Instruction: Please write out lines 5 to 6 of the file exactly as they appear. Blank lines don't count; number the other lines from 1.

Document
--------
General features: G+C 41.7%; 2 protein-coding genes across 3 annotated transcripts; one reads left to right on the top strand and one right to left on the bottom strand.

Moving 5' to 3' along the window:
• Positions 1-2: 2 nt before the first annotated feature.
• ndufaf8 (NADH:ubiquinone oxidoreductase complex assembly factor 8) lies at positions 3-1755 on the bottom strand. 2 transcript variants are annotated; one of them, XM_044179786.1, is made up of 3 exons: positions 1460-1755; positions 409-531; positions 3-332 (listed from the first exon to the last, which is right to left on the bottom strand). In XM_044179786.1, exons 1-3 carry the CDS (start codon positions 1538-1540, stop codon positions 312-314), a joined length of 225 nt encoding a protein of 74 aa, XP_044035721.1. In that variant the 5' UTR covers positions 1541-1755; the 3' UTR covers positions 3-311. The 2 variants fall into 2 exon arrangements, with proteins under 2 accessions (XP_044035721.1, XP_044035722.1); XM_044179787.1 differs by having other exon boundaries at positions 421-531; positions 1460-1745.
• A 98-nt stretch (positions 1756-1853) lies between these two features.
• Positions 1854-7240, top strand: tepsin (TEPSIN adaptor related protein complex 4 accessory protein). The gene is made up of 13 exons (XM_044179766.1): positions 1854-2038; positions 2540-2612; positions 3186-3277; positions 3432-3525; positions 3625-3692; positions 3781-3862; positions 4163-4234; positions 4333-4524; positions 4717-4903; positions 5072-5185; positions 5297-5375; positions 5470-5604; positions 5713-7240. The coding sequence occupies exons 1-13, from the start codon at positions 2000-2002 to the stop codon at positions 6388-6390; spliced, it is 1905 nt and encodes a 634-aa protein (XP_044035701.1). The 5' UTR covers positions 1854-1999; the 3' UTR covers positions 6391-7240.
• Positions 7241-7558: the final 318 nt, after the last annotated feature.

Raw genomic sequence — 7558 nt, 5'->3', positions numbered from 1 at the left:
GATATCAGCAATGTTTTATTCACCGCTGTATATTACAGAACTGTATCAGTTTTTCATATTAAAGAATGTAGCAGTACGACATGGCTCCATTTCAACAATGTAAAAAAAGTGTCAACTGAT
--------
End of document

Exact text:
• A 98-nt stretch (positions 1756-1853) lies between these two features.
• Positions 1854-7240, top strand: tepsin (TEPSIN adaptor related protein complex 4 accessory protein). The gene is made up of 13 exons (XM_044179766.1): positions 1854-2038; positions 2540-2612; positions 3186-3277; positions 3432-3525; positions 3625-3692; positions 3781-3862; positions 4163-4234; positions 4333-4524; positions 4717-4903; positions 5072-5185; positions 5297-5375; positions 5470-5604; positions 5713-7240. The coding sequence occupies exons 1-13, from the start codon at positions 2000-2002 to the stop codon at positions 6388-6390; spliced, it is 1905 nt and encodes a 634-aa protein (XP_044035701.1). The 5' UTR covers positions 1854-1999; the 3' UTR covers positions 6391-7240.